be unaware of the safety limitations of protective headgear, leading to riskier
behaviour that could mean they ignore the seriousness of even ‘minor’
of cycling helmets also needs to clearly reflect how much protection they give,
according to research led by the University of Northampton (UON).
in Health Sciences Dr Jack Hardwicke (himself a former competitive road
cyclist) led the research in collaboration with the University of Central
competitive cyclists from across the globe were surveyed about their knowledge
of headgear use, how and when they used protective headgear, and their
perceptions of sports-related concussion (SRC) and medical-care-seeking
cycling headgear does not prevent concussion, but it can reduce the severity of
traumatic head injury following a collision.
of the surveyed cyclists reported they would seek medical help if their
headgear cracked after a high impact collision (262), many said they would not
if their helmet was only scuffed (191) or their headgear had not touched the
Only 20.5% of
the cyclists correctly reported that a bicycle helmet does not fully protect
This lack of
knowledge amongst cyclists can lead to an increase in riskier behaviours. The
research found greater risk taking is more prevalent amongst the over 50’s and
mountain bikers, although this could be linked to headgear not being more
routinely mandated in previous years or those cyclists already engaging in more
‘thrill-seeking’ behaviour, respectively.
for this outlook could be related to the marketing of protective headgear.
Headgear design follows research in which it is required to withstand impacts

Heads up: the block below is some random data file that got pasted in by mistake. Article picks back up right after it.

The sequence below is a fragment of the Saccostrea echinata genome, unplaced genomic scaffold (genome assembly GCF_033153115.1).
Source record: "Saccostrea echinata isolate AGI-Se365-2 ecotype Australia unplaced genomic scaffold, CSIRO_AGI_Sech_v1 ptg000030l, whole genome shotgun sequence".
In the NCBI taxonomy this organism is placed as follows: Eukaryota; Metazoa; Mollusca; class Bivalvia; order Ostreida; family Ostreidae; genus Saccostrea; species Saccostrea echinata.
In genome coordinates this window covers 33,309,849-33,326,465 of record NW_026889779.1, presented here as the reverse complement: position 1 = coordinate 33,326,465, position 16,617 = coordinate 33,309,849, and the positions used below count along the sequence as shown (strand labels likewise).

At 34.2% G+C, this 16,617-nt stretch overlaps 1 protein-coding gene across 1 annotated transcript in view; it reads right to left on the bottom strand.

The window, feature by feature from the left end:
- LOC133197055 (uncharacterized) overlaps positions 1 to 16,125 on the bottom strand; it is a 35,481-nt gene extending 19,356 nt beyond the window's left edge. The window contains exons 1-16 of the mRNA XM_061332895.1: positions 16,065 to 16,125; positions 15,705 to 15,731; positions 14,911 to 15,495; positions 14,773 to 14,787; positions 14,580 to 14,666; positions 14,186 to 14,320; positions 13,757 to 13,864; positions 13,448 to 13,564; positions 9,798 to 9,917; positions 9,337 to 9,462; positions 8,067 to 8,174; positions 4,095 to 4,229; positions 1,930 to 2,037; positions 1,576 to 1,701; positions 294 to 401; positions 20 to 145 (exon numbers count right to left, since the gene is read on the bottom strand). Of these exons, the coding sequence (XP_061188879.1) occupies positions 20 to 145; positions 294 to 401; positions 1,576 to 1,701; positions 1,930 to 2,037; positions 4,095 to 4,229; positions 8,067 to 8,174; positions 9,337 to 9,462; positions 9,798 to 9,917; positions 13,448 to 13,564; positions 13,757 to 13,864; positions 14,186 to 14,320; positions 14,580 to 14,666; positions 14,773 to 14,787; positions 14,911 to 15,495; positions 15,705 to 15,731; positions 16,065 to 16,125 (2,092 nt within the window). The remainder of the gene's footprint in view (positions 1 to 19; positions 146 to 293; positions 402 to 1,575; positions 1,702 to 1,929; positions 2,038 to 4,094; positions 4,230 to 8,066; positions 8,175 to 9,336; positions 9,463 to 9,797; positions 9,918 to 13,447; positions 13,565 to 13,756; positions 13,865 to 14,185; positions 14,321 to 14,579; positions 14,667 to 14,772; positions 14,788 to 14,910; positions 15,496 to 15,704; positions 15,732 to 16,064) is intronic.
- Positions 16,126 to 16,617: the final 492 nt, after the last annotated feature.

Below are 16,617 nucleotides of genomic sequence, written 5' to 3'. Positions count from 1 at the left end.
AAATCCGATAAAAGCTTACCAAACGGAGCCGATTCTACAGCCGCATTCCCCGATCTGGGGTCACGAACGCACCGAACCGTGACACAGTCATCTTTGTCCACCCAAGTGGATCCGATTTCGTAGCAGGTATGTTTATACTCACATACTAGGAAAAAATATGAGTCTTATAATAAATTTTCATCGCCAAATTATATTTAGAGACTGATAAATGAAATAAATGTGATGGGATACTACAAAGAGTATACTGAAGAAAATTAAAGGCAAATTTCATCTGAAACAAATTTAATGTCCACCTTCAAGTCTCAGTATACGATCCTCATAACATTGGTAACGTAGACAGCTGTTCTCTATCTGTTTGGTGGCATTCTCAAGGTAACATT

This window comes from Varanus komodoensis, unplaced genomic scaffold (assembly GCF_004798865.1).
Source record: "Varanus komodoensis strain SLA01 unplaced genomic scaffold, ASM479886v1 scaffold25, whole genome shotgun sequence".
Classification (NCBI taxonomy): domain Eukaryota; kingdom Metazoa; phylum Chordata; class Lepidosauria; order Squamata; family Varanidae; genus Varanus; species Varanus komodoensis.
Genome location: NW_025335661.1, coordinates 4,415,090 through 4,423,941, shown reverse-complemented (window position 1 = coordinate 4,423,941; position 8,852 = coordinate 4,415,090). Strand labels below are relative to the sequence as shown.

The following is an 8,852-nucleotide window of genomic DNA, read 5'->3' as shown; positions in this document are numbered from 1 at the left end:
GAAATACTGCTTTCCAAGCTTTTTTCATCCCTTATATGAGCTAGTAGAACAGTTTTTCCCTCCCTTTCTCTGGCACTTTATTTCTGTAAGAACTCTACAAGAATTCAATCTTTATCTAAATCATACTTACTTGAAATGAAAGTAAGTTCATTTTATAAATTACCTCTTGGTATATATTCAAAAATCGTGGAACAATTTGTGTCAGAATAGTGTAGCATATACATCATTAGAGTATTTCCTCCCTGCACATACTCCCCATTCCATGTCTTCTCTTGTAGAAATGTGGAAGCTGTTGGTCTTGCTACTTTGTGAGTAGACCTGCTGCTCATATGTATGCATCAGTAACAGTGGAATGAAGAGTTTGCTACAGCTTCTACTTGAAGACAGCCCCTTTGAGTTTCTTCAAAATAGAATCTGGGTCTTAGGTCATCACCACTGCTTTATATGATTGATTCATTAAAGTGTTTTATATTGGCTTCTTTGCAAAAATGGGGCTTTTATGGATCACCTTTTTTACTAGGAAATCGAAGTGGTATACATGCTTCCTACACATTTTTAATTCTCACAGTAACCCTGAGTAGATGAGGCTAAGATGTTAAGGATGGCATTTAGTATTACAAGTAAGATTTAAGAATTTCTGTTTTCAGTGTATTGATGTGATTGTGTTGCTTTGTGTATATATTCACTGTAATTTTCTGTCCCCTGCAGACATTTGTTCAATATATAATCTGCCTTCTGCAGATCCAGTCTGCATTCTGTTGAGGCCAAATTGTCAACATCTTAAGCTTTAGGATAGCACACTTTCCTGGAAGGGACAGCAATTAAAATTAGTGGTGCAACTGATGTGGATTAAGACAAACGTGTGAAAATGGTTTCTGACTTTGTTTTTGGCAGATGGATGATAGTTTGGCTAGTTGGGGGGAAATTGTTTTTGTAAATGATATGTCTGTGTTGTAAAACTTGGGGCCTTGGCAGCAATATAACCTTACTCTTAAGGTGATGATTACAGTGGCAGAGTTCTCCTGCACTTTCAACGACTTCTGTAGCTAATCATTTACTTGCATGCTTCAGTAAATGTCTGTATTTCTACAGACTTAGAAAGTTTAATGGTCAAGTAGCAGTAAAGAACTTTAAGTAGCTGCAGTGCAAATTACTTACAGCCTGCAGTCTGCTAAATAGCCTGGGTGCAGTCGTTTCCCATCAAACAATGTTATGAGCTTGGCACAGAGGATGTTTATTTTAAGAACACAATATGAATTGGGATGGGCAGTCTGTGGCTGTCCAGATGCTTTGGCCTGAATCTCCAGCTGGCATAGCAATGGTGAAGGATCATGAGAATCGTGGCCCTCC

in a laboratory environment. But this does not necessarily reflect ‘real world’
collisions or the complexity of concussive injuries.
findings, Jack said: “Cycling – whether for recreation or competition – is an
increasingly popular activity across the world. There are around 150,000 active
members registered with British Cycling, and it’s great to see that number
appears to be increasing.
concussion has been a concern within other sports – such as Rugby and American
Football – for some time now, understandably so. But as our research
shows, cyclists may be lulled into a false sense of security about their safety
from sports-related-concussion because of their perceptions of injury and by
the very fact that many are wearing headgear marketed as giving them protection
a tendency within the sport to ‘brush off’ injuries and with many more of us
‘getting back on our bikes’, there is a need to make sure those who enjoy
cycling do so as safely as possible.
conclusions are not that cycling headgear doesn’t afford protection, but that
more independent research underpinning new technologies marketed for reducing
concussion is needed.”
“We hope that
future research generated by our findings will also compel leading figures
within the cycling sphere to ‘up gear’ about head safety and help promote to
cyclists the need to adopt a more cautionary approach when a crash occurs.”
Hurst, Senior Lecturer in Sport, Exercise and Nutritional Sciences at UCLan,
added: “While there’s no doubting headgear can reduce the severity of head
trauma, users should be educated on the limitations of such technologies.
Headgear test standards currently only simulate impacts up to around 22 km/h.
While this may meet the needs of most recreational riders and commuters, it is
questionable whether they afford the same level of protection at the higher
speeds typical of cycle racing.
while current research and test standards may demonstrate how effect headgear
are in reducing impact forces, they cannot predict the psychological and
cognitive trauma associated with concussion.”